2. Care deeply about results.
While being able to exhibit a high degree of creativity may be important to the success of a copywriter, achieving the highest possible ROI is usually imperative, certainly in direct marketing, the industry in which I earn my livelihood.
My brethren and I work with the understanding that the purpose of most campaigns is to promote sales of a product or service, not the copywriter’s ability to turn a clever phrase. It’s nice to win awards. But what really counts is winning over your audience, those who are hopefully hanging on your every single word.
Yes, what the most successful copywriters really care about is convincing those on the receiving end of their communications to take action in some way, shape or form such as picking up the phone, filling out a form, clicking on a link or passing the word along to a friend. What they want more than anything are leads, orders, referrals and repeat business.
But that’s not to say good creative and great results have to be mutually exclusive. In fact, many times they go hand in hand.
For instance, in the early ’90s, I wrote a direct mail package for Science News magazine that featured the following teaser on the outside envelope…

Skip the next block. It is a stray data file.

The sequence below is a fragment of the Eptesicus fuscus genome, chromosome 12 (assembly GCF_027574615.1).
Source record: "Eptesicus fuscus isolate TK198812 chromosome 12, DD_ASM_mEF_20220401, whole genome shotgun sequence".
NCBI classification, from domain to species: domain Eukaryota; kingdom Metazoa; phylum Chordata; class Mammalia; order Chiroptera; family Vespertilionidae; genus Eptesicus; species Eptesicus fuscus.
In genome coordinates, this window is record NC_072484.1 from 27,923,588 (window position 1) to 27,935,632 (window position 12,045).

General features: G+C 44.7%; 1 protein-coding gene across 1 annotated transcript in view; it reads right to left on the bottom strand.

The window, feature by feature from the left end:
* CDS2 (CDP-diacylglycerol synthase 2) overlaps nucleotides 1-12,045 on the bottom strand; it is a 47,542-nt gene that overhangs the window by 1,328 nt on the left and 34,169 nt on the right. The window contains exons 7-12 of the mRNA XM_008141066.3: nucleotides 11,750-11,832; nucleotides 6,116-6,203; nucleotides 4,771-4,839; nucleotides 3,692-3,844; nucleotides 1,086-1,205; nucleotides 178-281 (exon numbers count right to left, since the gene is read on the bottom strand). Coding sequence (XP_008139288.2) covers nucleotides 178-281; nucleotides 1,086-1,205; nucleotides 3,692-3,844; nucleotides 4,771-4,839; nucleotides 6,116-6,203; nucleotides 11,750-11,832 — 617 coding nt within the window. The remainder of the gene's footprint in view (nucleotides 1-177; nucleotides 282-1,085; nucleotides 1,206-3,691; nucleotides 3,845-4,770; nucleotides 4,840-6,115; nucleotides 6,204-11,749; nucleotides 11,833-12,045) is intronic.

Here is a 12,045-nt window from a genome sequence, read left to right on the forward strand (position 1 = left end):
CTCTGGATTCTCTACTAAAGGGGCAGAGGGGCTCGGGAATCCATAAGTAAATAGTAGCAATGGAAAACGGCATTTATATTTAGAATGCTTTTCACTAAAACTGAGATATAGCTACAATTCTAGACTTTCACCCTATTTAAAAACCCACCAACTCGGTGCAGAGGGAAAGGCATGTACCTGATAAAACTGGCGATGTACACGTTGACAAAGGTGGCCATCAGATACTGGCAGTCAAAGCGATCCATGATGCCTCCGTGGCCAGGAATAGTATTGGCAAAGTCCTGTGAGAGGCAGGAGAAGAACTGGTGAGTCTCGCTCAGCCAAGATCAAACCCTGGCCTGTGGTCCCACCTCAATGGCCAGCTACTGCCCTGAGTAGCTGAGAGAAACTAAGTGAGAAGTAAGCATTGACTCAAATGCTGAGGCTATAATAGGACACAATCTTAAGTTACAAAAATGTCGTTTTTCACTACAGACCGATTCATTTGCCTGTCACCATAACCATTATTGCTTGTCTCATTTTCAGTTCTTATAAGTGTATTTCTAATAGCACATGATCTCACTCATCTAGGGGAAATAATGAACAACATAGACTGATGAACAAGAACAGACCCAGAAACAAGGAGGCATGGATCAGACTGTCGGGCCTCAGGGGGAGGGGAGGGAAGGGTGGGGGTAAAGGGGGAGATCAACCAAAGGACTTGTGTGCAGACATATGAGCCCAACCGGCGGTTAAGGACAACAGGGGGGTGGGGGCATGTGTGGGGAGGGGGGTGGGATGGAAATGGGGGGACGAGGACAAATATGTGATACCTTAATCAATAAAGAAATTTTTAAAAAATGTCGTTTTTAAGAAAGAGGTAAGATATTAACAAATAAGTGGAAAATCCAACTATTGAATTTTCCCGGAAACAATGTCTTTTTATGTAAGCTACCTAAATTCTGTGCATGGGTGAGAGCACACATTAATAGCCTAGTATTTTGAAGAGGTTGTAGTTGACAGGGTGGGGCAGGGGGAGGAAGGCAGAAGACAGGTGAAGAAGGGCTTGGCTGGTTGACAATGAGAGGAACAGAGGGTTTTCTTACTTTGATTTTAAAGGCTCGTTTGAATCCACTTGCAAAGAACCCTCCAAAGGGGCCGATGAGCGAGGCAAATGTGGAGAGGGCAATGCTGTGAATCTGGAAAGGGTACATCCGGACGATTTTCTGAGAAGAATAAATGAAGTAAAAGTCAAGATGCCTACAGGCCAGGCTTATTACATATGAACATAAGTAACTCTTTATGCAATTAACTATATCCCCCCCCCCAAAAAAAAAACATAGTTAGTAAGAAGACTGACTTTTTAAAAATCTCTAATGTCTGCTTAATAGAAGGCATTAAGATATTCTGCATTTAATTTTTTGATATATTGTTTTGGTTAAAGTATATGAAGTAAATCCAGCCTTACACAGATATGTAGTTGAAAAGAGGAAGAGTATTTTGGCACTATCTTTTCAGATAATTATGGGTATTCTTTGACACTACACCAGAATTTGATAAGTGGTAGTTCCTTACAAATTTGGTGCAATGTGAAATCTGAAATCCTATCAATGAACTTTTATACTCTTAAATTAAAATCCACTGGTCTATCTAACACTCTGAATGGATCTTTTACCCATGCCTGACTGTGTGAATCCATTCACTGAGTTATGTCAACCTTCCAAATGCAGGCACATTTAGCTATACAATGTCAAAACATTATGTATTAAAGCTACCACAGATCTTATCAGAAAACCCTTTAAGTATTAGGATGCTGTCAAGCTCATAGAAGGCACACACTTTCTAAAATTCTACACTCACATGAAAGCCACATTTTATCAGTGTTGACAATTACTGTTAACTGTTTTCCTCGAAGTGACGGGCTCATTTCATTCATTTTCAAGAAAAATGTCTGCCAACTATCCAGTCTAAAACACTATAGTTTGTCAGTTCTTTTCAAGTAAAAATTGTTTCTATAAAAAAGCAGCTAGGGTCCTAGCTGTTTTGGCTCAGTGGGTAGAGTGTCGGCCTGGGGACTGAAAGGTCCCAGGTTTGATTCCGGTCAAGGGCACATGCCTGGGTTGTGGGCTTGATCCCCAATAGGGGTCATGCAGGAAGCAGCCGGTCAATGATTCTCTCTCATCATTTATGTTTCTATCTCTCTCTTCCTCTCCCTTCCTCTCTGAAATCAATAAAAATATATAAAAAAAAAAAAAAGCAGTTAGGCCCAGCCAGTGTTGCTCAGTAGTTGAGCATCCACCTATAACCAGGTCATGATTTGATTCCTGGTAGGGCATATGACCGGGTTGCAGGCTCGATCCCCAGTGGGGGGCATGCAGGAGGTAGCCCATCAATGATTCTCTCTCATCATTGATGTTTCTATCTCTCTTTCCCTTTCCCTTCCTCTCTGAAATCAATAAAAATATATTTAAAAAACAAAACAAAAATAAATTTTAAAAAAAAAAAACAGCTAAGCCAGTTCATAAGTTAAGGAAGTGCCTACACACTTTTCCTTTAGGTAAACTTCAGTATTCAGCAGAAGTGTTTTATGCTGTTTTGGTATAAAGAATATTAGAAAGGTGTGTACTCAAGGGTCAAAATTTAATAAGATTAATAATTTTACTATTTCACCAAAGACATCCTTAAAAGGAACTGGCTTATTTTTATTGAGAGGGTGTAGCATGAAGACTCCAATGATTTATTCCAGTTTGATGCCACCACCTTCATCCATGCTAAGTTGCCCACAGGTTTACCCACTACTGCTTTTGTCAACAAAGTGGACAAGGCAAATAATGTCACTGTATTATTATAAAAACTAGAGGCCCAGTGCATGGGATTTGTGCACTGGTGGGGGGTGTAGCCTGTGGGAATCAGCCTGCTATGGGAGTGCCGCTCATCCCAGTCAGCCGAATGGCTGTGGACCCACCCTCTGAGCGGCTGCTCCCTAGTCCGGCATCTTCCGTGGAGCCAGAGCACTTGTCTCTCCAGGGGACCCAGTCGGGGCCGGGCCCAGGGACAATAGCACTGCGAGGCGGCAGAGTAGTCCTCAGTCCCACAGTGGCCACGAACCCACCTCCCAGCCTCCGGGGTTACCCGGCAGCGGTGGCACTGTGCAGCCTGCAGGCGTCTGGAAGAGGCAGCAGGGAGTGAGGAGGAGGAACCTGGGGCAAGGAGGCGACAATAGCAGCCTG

Electricity so powerful it shocks a heart-attack victim back to life…
Whales so hungry they take a bite out of the beach…
Grasshoppers so smart they change coats to beat the heat…
And other things that will make you go “hmmm”…
Including that last line – the name of a well-known hit song by C+C Music Factory as well as an expression that late-night talk show, Arsenio Hall, used in his monologues – on the envelope was a demonstration of creativity that more than paid off. After all, this package brought in literally thousands of subscription orders during the few years it reigned as a control for Science News and was eventually honored by the New England Direct Marketing Association with a first place award.
3. Walk in your readers’ shoes.
In Stephen R. Covey’s best-selling book, The Seven Habits of Highly Effective People, Habit #5 is “Seek first to understand, then to be understood.” Well, that’s also one of the habits of highly effective copywriters. They seek first to understand everything they possibly can about their audience before they even begin to attempt to be understood themselves.